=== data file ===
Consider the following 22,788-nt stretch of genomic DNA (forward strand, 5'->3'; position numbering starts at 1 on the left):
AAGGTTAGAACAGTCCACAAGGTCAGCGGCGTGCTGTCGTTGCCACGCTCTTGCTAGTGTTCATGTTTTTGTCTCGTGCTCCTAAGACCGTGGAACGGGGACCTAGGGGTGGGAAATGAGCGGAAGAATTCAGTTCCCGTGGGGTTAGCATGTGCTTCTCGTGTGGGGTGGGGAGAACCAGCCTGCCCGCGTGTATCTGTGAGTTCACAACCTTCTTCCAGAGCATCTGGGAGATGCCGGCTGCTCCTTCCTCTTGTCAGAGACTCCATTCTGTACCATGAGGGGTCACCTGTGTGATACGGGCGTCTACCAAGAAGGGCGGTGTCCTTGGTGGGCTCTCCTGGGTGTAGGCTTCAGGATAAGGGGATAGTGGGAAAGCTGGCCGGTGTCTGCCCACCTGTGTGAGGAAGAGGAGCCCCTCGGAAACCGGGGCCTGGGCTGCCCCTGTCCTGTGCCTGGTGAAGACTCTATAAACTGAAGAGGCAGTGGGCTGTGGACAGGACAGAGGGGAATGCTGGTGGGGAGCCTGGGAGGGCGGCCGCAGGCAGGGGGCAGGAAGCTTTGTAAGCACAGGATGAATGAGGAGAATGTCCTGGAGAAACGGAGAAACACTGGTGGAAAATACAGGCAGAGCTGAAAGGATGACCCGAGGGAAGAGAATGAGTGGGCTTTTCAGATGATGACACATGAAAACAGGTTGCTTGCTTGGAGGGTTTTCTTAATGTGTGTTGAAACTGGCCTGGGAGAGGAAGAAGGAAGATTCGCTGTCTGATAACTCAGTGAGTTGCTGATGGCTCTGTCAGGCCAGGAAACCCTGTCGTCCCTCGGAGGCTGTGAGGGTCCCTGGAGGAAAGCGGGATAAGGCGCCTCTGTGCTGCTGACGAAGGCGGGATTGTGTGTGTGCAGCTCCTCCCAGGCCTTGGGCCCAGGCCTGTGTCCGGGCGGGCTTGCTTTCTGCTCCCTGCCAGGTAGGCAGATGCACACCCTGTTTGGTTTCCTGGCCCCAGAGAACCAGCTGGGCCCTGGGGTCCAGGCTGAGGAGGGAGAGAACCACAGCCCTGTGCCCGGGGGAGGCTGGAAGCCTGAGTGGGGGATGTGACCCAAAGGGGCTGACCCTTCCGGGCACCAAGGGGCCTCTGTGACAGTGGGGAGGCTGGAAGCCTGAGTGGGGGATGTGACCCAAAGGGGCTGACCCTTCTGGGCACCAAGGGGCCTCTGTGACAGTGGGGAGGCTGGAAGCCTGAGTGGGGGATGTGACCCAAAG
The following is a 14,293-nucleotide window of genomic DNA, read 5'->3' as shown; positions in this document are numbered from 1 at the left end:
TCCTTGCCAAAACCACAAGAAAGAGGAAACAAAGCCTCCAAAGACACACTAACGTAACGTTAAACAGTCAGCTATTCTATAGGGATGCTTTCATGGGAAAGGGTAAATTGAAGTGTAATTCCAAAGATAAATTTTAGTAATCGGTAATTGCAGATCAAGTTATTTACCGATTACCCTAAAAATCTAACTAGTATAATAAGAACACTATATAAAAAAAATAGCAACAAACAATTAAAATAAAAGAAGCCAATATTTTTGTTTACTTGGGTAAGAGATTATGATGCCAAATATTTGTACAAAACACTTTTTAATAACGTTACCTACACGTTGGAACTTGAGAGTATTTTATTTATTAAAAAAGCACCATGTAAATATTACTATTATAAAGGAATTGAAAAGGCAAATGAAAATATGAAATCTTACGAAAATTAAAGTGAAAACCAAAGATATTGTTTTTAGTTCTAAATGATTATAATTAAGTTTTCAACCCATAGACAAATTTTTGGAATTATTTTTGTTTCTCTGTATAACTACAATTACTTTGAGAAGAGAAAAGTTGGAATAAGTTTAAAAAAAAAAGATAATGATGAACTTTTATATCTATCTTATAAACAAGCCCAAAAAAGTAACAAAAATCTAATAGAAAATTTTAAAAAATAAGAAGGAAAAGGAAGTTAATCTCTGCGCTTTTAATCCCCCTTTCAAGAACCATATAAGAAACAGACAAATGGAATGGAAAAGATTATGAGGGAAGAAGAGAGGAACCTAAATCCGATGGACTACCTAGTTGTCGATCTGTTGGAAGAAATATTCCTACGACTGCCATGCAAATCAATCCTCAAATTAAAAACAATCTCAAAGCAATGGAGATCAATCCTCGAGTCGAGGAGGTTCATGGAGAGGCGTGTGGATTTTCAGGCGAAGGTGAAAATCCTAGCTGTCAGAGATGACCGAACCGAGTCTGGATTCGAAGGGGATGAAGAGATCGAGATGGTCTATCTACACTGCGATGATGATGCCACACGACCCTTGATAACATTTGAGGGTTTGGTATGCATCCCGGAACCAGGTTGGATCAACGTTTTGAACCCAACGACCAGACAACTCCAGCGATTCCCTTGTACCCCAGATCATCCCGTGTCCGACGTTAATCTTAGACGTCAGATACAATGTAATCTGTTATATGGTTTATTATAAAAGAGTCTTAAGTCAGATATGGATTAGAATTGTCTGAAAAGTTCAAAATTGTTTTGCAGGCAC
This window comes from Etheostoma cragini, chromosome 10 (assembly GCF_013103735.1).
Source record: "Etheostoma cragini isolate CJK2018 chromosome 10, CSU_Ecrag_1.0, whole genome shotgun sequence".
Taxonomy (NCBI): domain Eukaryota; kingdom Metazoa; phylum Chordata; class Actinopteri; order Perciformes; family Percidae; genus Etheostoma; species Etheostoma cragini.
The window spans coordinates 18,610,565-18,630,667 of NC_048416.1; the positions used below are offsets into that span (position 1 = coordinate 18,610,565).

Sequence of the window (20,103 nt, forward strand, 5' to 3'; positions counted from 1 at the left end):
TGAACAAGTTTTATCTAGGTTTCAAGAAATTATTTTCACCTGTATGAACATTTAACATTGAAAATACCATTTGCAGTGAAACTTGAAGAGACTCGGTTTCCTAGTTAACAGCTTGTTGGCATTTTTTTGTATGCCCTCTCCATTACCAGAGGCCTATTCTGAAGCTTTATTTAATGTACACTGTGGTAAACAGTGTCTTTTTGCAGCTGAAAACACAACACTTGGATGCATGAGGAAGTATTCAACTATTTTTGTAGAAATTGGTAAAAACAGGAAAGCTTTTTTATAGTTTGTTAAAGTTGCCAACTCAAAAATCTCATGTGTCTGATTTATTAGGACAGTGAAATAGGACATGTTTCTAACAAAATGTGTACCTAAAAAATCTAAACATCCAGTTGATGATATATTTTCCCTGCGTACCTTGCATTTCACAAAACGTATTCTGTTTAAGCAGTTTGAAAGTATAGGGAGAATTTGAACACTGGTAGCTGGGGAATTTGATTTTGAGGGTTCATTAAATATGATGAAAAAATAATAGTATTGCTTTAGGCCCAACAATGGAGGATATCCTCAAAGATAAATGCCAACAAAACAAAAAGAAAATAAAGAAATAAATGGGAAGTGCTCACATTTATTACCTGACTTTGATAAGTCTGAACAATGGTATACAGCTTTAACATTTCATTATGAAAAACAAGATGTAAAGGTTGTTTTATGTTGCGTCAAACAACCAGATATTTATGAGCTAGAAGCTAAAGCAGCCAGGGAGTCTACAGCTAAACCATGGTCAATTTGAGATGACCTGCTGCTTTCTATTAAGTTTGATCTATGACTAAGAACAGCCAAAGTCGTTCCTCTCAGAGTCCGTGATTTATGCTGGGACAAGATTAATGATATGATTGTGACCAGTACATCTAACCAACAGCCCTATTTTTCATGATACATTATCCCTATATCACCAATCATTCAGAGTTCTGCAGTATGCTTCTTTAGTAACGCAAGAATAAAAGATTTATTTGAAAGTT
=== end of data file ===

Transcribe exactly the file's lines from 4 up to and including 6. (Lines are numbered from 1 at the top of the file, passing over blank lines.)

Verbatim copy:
TCCTTGCCAAAACCACAAGAAAGAGGAAACAAAGCCTCCAAAGACACACTAACGTAACGTTAAACAGTCAGCTATTCTATAGGGATGCTTTCATGGGAAAGGGTAAATTGAAGTGTAATTCCAAAGATAAATTTTAGTAATCGGTAATTGCAGATCAAGTTATTTACCGATTACCCTAAAAATCTAACTAGTATAATAAGAACACTATATAAAAAAAATAGCAACAAACAATTAAAATAAAAGAAGCCAATATTTTTGTTTACTTGGGTAAGAGATTATGATGCCAAATATTTGTACAAAACACTTTTTAATAACGTTACCTACACGTTGGAACTTGAGAGTATTTTATTTATTAAAAAAGCACCATGTAAATATTACTATTATAAAGGAATTGAAAAGGCAAATGAAAATATGAAATCTTACGAAAATTAAAGTGAAAACCAAAGATATTGTTTTTAGTTCTAAATGATTATAATTAAGTTTTCAACCCATAGACAAATTTTTGGAATTATTTTTGTTTCTCTGTATAACTACAATTACTTTGAGAAGAGAAAAGTTGGAATAAGTTTAAAAAAAAAAGATAATGATGAACTTTTATATCTATCTTATAAACAAGCCCAAAAAAGTAACAAAAATCTAATAGAAAATTTTAAAAAATAAGAAGGAAAAGGAAGTTAATCTCTGCGCTTTTAATCCCCCTTTCAAGAACCATATAAGAAACAGACAAATGGAATGGAAAAGATTATGAGGGAAGAAGAGAGGAACCTAAATCCGATGGACTACCTAGTTGTCGATCTGTTGGAAGAAATATTCCTACGACTGCCATGCAAATCAATCCTCAAATTAAAAACAATCTCAAAGCAATGGAGATCAATCCTCGAGTCGAGGAGGTTCATGGAGAGGCGTGTGGATTTTCAGGCGAAGGTGAAAATCCTAGCTGTCAGAGATGACCGAACCGAGTCTGGATTCGAAGGGGATGAAGAGATCGAGATGGTCTATCTACACTGCGATGATGATGCCACACGACCCTTGATAACATTTGAGGGTTTGGTATGCATCCCGGAACCAGGTTGGATCAACGTTTTGAACCCAACGACCAGACAACTCCAGCGATTCCCTTGTACCCCAGATCATCCCGTGTCCGACGTTAATCTTAGACGTCAGATACAATGTAATCTGTTATATGGTTTATTATAAAAGAGTCTTAAGTCAGATATGGATTAGAATTGTCTGAAAAGTTCAAAATTGTTTTGCAGGCAC
This window comes from Etheostoma cragini, chromosome 10 (assembly GCF_013103735.1).
Source record: "Etheostoma cragini isolate CJK2018 chromosome 10, CSU_Ecrag_1.0, whole genome shotgun sequence".